Nigerian president declares commitment to polio eradication
The proportion of children missed during immunization campaigns in Nigeria has been significantly reduced from more than 50 percent to 20 percent in key areas of the country. Rotary Images.
Nigeria's President Umaru Musa Yar'Adua pledged his continued commitment to eradicate polio in Nigeria as he received Rotary's Polio Eradication Champion Award for his leadership in support of ending polio.
The award honors heads of state, health agency leaders, and others who have made significant contributions toward polio eradication.
"The award has given me a great responsibility to do everything humanly possible to ensure that polio is finally and totally eradicated from Nigeria," Yar'Adua said during a presentation on 24 July at the State House in Abuja. The award was presented by Jonathan Majiyagbe, the first African chair of The Rotary Foundation’s Board of Trustees.
"As an African and resident of Kano, I am honored to present this award to President Yar'Adua," said Majiyagbe. "I thank him for the progress being made in reaching more Nigerian children with the necessary vaccine."
Yar'Adua has been a strong supporter of polio eradication efforts in Nigeria, one of four polio-endemic countries. Under his leadership, Nigeria announced it would fulfill its US$34 million pledge to support polio immunization rounds. Yar'Adua also recently created an initiative to intensify efforts and speed progress toward polio eradication.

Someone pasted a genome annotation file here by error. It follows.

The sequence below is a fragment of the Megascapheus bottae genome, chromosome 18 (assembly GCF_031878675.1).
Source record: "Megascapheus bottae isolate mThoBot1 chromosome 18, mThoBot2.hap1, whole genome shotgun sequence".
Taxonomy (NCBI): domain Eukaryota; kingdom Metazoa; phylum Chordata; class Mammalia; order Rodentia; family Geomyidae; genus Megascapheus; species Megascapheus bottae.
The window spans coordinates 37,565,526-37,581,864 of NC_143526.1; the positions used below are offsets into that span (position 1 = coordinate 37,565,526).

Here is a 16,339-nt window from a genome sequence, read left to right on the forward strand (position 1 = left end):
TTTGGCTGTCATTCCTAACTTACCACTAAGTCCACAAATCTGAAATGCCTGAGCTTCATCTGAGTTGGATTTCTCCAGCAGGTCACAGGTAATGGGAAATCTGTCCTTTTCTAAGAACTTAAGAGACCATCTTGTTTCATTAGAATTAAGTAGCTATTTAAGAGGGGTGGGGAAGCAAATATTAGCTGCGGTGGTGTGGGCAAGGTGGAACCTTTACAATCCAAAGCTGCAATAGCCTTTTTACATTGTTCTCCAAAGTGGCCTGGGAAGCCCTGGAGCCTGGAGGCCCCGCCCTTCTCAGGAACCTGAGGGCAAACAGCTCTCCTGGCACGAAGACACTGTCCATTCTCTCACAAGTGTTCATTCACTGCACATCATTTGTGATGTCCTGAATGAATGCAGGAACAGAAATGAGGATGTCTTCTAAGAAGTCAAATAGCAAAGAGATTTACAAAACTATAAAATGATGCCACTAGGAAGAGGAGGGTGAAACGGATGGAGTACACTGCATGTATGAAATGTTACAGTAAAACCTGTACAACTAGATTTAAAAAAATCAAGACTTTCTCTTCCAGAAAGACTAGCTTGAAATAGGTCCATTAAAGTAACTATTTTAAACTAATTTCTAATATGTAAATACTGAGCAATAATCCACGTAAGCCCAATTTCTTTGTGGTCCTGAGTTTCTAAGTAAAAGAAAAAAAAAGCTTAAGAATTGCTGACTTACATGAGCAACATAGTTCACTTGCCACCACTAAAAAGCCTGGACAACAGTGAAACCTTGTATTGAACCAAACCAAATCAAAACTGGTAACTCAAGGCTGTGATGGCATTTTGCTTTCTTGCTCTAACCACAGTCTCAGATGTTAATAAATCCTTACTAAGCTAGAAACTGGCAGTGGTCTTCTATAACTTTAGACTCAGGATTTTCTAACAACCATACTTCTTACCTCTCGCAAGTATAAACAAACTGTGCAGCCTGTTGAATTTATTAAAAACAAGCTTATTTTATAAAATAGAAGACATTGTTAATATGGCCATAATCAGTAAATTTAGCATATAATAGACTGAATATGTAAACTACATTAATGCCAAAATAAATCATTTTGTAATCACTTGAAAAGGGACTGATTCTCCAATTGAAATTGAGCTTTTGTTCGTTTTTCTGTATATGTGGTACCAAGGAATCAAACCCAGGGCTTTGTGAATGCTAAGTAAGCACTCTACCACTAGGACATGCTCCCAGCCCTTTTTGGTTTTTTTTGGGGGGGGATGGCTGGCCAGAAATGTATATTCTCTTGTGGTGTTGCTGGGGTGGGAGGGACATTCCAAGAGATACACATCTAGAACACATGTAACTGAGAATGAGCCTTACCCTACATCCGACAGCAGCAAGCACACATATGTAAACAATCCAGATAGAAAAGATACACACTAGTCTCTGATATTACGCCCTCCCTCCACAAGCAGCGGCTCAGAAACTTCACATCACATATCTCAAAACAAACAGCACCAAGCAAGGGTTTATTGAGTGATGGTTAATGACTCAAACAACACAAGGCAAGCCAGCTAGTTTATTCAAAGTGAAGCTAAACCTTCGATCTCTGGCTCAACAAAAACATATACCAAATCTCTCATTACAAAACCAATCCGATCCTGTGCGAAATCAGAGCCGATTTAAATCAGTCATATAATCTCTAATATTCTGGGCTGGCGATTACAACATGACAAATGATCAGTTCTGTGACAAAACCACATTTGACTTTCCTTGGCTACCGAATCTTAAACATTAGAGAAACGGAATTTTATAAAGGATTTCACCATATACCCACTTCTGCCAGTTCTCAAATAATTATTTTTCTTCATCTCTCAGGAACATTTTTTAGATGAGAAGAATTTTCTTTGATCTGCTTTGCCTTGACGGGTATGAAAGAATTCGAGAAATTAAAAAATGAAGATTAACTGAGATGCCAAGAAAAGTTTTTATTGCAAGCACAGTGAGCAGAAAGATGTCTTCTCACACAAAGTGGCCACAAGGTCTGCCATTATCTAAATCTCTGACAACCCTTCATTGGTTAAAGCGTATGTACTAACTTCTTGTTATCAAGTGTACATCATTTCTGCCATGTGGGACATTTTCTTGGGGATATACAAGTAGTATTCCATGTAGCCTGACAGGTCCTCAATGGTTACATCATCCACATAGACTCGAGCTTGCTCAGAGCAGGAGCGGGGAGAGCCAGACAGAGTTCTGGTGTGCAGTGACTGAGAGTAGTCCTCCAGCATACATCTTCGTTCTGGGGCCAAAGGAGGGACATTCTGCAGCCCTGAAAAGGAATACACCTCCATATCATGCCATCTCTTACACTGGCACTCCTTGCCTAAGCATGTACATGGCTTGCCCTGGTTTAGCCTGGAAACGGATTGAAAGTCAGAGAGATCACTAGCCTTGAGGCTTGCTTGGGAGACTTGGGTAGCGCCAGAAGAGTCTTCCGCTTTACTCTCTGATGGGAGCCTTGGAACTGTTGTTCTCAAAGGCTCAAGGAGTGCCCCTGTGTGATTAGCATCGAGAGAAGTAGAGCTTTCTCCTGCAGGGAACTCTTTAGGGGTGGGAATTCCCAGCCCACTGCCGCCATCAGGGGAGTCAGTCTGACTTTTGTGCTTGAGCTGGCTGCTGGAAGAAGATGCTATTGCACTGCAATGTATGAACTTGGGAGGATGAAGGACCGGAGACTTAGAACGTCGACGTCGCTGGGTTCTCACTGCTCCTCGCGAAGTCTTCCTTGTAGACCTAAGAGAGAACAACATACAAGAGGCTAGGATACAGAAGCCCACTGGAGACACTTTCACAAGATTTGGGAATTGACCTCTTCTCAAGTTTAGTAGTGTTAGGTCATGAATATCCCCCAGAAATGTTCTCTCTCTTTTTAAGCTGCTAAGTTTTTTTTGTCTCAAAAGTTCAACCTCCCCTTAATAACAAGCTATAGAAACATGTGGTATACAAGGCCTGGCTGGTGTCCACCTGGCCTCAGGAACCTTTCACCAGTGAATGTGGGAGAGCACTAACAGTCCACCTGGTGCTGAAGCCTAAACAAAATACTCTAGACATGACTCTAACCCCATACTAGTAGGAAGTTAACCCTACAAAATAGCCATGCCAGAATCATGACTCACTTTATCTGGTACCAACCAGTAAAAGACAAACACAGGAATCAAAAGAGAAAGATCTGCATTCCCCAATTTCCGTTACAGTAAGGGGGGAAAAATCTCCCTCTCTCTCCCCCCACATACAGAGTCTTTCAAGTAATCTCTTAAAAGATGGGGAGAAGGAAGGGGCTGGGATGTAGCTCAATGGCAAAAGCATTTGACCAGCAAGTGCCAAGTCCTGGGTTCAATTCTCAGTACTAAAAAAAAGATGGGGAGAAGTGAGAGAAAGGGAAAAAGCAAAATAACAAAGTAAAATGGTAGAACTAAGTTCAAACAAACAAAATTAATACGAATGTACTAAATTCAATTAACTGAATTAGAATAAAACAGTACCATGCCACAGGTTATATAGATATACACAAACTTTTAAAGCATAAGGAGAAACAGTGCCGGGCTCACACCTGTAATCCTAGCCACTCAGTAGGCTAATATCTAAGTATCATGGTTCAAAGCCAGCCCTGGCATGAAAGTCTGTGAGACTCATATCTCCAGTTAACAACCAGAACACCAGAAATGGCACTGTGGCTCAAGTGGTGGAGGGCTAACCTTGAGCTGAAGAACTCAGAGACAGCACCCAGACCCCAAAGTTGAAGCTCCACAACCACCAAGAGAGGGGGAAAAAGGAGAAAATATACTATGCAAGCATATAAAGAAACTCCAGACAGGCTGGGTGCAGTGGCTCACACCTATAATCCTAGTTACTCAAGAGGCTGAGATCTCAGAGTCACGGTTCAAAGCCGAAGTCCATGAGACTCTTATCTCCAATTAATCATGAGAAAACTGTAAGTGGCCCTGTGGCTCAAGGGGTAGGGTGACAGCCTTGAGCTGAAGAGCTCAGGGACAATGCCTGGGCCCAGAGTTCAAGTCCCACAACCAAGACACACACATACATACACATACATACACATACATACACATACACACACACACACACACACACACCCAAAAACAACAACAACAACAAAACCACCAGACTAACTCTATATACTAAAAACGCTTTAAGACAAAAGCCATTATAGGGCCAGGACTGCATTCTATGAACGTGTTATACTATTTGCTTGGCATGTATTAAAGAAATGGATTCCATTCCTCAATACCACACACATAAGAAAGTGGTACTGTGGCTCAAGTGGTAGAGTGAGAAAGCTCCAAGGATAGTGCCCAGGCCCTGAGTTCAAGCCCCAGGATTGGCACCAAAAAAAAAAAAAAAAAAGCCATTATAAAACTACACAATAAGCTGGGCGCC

Earlier this year, Yar'Adua’s wife, Turai, personally launched immunization campaigns.
Majiyagbe noted that Yar'Adua, while governor of Katsina State in 2002, launched a safety study of the oral polio vaccine that helped restore public confidence in national immunization efforts.
Since then, renewed engagement of political, religious, traditional, and community leaders and new initiatives, including Quranic school engagement and community dialogues, have led to progress in Nigeria. The proportion of children missed during immunization campaigns has been significantly reduced from more than 50 percent to 20 percent in key areas of the country.
To date, more than two billion children worldwide have been immunized against the paralyzing and sometimes deadly poliovirus. Tremendous progress has been made in the last two decades, as polio cases have declined by 99 percent. Yet, challenges remain in the four polio-endemic countries: Afghanistan, India, Nigeria, and Pakistan.
Finishing polio worldwide remains Rotary's top goal. Vital to helping achieve that goal is Rotary's US$100 Million Challenge, the three-year funding effort to match the Gates Foundation’s $100 million grant to The Rotary Foundation for polio eradication.
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